In severe catabolic states, such as burn injury, sepsis and accidental injury, a state of marked insulin resistance is encountered. Insulin resistance is also present after elective surgical treatment, more pronounced with increasingly greater magnitude of operation performed. Results of recent animal experiments have shown that even short periods of food deprivation, reducing carbohydrate reserves, alter responses to stress. This notion resulted in our questioning the rationale of carbohydrate depletion associated with overnight preoperative fasting. Twelve patients undergoing elective open cholecystectomy were randomly given no infusion (control group) or 5 milligrams per kilogram per minute of glucose infusion (glucose group) during preoperative overnight fasting. Insulin sensitivity (M value, milligram per kilogram per minute) was determined using the hyperinsulinemic normoglycemic clamp (plasma insulin level, 65 microunits per milliliter and blood glucose level, 4.5 millimoles per liter) before and the first postoperative day. Preoperative insulin sensitivity was similar in the two groups. Postoperatively, M values decreased by 55 +/- 3 percent (control group) and by 32 +/- 4 percent (glucose group)(p < 0.01). Plasma levels of insulin, c-peptide, glucagon, growth hormone, catecholamines and cortisol in connection with clamps were similar in both groups preoperatively and postoperatively. The present results indicate that active preoperative carbohydrate preservation may improve postoperative metabolism because postoperative occurrence of insulin resistance was reduced with preoperative glucose infusion.
Department of Neurology, Karolinska Hospital, Stockholm, Sweden.
A comparison of serum carbohydrate-deficient transferrin with other biological markers of excessive drinking.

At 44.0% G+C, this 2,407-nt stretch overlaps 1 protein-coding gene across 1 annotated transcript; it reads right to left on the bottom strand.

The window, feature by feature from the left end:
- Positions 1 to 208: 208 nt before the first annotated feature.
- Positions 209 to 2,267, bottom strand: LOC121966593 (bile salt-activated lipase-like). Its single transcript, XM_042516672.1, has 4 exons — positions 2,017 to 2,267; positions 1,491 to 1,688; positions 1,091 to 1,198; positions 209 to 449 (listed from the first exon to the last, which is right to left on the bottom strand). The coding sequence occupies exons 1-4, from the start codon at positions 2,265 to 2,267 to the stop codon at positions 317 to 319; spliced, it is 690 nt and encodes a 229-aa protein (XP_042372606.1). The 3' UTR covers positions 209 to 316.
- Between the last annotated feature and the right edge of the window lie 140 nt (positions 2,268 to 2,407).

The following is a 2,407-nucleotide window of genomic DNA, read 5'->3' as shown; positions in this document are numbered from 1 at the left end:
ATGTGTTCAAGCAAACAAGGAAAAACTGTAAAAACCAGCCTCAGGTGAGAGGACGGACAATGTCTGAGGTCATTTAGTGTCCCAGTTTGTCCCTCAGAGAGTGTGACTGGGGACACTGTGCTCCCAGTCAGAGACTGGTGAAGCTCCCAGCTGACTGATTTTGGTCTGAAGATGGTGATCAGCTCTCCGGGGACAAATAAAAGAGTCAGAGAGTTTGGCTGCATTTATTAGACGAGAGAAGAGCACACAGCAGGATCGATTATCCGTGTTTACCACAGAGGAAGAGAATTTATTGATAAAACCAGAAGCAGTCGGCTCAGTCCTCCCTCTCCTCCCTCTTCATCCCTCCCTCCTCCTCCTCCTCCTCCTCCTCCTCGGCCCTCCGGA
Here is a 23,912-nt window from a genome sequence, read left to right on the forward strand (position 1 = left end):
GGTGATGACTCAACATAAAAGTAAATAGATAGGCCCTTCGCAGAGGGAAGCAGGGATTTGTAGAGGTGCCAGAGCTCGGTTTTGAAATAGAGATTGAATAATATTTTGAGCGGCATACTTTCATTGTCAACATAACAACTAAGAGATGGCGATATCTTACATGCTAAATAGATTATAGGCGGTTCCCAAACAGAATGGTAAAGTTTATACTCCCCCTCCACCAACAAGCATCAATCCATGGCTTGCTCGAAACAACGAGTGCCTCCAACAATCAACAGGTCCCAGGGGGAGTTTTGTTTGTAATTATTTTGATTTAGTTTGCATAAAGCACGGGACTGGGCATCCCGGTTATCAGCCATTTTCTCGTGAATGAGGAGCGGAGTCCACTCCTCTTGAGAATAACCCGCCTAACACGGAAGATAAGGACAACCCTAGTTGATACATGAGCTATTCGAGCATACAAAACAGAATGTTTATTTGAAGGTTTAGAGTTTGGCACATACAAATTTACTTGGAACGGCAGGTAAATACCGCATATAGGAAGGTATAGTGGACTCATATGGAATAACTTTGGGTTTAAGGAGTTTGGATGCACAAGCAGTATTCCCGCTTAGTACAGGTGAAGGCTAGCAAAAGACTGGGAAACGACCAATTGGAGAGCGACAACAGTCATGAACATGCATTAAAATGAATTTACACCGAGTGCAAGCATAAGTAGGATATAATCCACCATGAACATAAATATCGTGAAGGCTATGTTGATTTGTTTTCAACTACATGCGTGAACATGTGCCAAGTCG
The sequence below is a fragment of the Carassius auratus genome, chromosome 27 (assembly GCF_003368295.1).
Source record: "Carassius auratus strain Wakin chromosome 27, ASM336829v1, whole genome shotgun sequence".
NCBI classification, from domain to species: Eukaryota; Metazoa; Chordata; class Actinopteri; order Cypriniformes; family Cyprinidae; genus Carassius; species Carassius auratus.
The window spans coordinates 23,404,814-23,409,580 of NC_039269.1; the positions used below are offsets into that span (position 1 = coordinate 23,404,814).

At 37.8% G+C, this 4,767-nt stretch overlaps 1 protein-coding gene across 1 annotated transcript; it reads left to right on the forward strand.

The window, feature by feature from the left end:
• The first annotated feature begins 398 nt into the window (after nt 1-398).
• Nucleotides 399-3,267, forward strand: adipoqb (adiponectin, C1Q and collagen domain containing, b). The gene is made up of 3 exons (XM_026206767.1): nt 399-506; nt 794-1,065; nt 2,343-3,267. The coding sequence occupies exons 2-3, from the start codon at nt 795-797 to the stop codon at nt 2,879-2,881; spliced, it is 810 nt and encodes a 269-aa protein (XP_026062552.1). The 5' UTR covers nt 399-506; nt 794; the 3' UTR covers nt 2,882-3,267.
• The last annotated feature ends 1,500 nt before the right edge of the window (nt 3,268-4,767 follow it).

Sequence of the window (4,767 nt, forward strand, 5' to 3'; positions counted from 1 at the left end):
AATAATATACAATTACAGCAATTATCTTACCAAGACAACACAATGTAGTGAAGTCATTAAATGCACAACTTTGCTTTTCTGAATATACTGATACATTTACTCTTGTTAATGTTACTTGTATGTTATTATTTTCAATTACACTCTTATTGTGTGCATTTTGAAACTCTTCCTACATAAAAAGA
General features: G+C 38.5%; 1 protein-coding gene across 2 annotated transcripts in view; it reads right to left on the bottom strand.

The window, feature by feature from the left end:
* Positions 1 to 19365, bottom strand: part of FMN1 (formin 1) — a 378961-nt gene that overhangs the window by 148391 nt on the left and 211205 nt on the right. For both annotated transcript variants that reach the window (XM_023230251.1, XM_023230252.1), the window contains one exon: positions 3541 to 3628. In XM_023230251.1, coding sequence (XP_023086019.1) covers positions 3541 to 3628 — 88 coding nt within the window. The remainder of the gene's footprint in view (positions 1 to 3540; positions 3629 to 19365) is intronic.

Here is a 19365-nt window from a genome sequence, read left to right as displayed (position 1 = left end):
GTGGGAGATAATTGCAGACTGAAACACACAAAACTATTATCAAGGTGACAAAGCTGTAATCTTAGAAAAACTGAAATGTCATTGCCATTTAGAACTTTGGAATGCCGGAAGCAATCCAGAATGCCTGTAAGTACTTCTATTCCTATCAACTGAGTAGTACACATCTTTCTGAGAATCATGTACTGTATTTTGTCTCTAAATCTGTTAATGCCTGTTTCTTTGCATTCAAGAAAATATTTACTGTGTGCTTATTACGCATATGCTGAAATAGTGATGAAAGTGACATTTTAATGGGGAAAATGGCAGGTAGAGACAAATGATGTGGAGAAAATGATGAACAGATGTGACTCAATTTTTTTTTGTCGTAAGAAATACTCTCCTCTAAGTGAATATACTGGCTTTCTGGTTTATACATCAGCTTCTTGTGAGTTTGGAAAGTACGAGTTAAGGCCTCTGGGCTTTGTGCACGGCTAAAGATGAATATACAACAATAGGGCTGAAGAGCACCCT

National Institute of Forensic Toxicology, Oslo, Norway.
In a study of suggested biological markers of excessive drinking, serum carbohydrate-deficient transferrin (CDT) was compared with serum activities of alanine aminotransferase, alkaline phosphatase, amylase, aspartate aminotransferase and gamma glutamyltransferase; serum concentrations of high-density lipoprotein cholesterol; and erythrocyte mean cellular volume. Analytical data were studied in relation to self-reported alcohol consumption during the latest month for the 69 participating subjects. CDT was found to be the most sensitive and most specific marker of excessive drinking, and was also found to be the best marker for monitoring abstinence under treatment of alcoholics.
Station de Physiologie Végétale, Institut National de la Recherche Agronomique, Villenave d'Ornon, France.
Differential hybridization of a cDNA library constructed with poly(A)+ mRNA from 24 h starved maize (Zea mays L.) root tips, resulted in the isolation of a cDNA (called pZSS1) that was highly induced during glucose deprivation. The nucleotide sequence analysis of the full-length cDNA allowed its identification by comparison with sequence data bases. The 586 amino acid sequence encoded by pZSS1 was shown to be about 60% identical to sequences of asparagine synthetases (EC 220.127.116.11) from Asparagus officinalis, Pisum sativum, Arabidopsis thaliana and Brassica oleracea. Southern blot analysis of maize genomic DNA showed that asparagine synthetase may be encoded by at least two genes. The use of a specific probe for the 3' untranslated region of pZSS1 in Northern blot experiments, revealed that the isolated AS gene was essentially expressed in roots of maize seedlings. Time course analysis revealed that maximal expression of the gene corresponding to pZSS1 occurs between 18 and 24 h after the onset of the starvation treatment. The steady-state levels of transcripts in maize root tips were found to change under various incubation conditions. Exogenous supply of metabolizable sugars downregulated the gene expression, while carbohydrate deprivation or feeding with non-metabolizable sugars resulted in the induction of gene expression. In addition to carbohydrate deprivation, the effects of nitrogen metabolite supply and stress conditions indicate that gene expression might be under metabolic control in maize root tips. The intracellular nitrogen to carbon ratio might be an important factor for the regulation of asparagine synthetase gene expression.
Department of Pediatrics, University of Leuven, Belgium.